- Without expensive artificial means of climate control, snail farming is restricted to the humid tropical forest zone, which offers a constant temperature, high relative humidity, preferably no dry season, and a fairly constant day/night rhythm throughout the year.
- Snail meat is considered a delicacy by some, whereas others will not even touch it for religious or cultural reasons.
- Snails are relatively slow-growing animals. Furthermore, the consumable meat makes up only 40% (maximum) of the snail’s total live weight. Consequently snail farming is not a way to make money quickly.
- Snails that have escaped from a farm, or been dumped by a farmer, may quickly develop into a serious pest in agriculture and horticulture. For these reasons it must be emphasized that snail farming should be seen as only one component in a diversified farming venture. However, with patience, good management and careful integration into existing farming activities, snail farming can provide substantial longer-term rewards.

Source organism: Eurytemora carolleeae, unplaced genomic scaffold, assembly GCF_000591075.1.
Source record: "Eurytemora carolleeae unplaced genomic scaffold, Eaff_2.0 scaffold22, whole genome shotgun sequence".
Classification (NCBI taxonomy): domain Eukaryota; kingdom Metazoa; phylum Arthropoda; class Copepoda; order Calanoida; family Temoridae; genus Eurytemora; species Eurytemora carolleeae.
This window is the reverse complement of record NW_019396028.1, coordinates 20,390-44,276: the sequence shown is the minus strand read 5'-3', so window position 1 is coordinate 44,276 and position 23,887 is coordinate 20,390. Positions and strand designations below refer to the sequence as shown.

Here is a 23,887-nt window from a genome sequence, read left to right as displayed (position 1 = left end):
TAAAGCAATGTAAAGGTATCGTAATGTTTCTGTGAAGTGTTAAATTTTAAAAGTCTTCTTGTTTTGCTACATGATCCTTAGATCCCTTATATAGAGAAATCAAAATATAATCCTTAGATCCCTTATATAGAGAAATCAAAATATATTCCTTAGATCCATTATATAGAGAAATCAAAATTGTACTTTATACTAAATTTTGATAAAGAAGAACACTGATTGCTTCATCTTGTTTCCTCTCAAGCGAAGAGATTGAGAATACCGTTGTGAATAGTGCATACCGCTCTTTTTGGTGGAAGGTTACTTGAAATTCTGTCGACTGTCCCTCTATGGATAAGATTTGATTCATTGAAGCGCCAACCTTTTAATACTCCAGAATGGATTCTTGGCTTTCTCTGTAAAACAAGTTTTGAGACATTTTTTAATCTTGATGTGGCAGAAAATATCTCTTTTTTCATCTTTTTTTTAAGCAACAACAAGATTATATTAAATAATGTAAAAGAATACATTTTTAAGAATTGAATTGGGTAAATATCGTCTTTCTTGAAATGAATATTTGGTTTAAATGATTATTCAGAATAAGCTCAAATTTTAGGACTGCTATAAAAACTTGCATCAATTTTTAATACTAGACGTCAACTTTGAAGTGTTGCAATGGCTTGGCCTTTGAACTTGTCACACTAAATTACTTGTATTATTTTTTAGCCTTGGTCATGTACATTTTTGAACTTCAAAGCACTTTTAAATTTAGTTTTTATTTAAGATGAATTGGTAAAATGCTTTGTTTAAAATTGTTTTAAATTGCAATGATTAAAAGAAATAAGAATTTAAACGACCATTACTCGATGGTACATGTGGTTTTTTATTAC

Snail farming is one of the best ventures that has the potential of generating good money. I recommend it for you to start with.
How to Plan, Start or Establish A Snail Farm
There are some things that must be considered before going into heliculture. The five steps highlighted below must be followed.
- Step 1: Plan your market, production and organization
- Step 2: Pilot production and sales, leading to:
- Step 3: Go or no go decision
- Step 4: Investment in facilities and know-how.
- Step 5: Upscaling logistical control, quality control and financial control
Step 1: Plan
Marketing Plan: Why do you want to farm snails?
- Own consumption
- Selling live snails to local market(s), local restaurants
- Selling preserved (frozen, canned) snail meat on distant markets
Production Plan: Type of farming
Part life cycle farming: young snails collected from the wild, bought from other breeders or agricultural institutes, then raised on the farm to table size.
Complete life cycle farming: snails born and bred on the farm. Complete life cycle farming is recommended, to prevent diseases from being introduced into your farm by snails from outside.
Production Plan: Farm size